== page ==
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Q & A: plant respiration

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Most recent answer: 10/22/2007
Q:
In school we learnt that plants breathe in Carbon Dioxide, and out oxygene. Vise versa of Humans. So for a science project I put a plant in a bottle thinking that it would breathe in the carbon dioxide, then not have any left and die. Except my plant has been in there for a while, and it hasn’t change a bit, except maybe it’s a bit more yellow. Why isn’t this working? Does the plants color have anything to do with what it breaths?
- Jillian
Nova Scotia
A:
You're asking amateurs here, but here's what I remember.

Animals like us have no way of converting carbon dioxide to sugars etc. All we can do is burn sugars etc and make use of the energy released. Plants also burn sugar and make use of the energy released, but in addition they can photosynthesize- use the energy of light to convert carbon dioxide (and water) to higher-energy forms like sugar.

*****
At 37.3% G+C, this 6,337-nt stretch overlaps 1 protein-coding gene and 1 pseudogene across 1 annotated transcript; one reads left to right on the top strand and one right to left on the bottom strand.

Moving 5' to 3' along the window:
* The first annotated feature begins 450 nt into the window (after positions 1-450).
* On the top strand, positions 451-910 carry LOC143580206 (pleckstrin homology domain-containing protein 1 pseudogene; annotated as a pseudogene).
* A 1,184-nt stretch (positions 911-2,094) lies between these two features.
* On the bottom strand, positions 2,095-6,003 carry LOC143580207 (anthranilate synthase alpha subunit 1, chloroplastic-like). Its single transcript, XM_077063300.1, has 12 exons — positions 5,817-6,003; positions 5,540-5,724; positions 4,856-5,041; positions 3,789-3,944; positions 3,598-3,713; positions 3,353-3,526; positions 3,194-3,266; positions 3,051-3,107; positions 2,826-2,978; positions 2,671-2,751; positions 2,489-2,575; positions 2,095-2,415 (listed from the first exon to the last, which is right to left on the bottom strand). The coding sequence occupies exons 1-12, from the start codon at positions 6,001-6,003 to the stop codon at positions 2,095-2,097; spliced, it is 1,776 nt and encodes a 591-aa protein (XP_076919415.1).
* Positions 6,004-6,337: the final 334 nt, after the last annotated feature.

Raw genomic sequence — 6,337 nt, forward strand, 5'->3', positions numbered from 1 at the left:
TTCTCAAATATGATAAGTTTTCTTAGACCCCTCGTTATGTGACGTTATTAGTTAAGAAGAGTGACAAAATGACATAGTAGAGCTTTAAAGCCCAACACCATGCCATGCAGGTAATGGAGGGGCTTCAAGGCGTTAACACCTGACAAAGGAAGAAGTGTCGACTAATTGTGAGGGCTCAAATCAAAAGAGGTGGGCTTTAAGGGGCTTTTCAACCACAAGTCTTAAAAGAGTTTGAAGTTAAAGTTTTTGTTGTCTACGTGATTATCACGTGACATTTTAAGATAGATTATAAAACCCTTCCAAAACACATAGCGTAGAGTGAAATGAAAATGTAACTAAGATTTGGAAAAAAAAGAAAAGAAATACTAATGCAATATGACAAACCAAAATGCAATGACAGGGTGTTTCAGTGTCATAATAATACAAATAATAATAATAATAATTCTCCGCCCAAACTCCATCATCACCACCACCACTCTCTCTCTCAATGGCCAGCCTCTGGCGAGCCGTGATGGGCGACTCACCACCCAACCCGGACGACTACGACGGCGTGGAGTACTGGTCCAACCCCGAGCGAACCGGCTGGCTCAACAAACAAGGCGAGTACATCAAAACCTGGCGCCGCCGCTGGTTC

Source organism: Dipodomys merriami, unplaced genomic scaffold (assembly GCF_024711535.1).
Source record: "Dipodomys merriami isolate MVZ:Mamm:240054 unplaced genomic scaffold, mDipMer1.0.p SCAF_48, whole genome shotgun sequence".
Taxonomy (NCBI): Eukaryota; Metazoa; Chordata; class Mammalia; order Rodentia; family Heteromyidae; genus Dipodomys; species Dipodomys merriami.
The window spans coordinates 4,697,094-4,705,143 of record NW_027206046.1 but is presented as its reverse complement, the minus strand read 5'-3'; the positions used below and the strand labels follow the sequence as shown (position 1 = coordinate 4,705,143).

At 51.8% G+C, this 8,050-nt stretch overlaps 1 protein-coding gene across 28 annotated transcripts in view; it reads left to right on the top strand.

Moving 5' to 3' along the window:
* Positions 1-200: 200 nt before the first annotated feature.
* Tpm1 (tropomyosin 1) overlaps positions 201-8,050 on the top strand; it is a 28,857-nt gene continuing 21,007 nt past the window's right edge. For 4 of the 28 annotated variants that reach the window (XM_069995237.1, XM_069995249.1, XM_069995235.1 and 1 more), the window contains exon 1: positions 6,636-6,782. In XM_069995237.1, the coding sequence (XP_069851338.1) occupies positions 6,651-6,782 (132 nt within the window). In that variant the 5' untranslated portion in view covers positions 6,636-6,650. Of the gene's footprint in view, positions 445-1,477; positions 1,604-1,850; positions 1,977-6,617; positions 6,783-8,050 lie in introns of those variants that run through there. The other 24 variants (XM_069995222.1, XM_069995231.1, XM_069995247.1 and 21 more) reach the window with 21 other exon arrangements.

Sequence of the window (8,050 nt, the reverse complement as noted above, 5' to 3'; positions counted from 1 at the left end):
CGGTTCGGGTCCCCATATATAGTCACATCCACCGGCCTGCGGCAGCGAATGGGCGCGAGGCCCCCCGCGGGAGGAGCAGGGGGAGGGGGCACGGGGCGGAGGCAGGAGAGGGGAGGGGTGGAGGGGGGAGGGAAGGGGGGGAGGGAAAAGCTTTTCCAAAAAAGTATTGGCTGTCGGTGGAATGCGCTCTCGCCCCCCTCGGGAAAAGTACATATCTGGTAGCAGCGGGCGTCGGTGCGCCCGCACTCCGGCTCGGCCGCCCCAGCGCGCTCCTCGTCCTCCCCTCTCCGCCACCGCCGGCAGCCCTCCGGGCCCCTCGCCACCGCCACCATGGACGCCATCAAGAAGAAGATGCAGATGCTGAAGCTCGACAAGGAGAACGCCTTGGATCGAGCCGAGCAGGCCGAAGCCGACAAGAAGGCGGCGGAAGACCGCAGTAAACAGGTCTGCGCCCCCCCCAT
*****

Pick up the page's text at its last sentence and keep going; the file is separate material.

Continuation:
Plants are always converting sugars and oxygen into water and carbon dioxide. They need to do this in order to grow, reproduce, transport nutrients, and do other things. But in the presence of light and the proper nutrients they will photosynthesize and make the reaction go the other way too.

I'm just guessing, but since your plants don't have much carbon dioxide they can't photosynthesize very much. Their green color comes from chlorophyll, the key molecule in photosynthesis. If they can't use much of it, they're probably programmed not to waste energy making very much of it. That would leave them looking a bit yellow.

You might check this with a biologist to see if I got it somewhat wrong.

Mike W.

(published on 10/22/2007)

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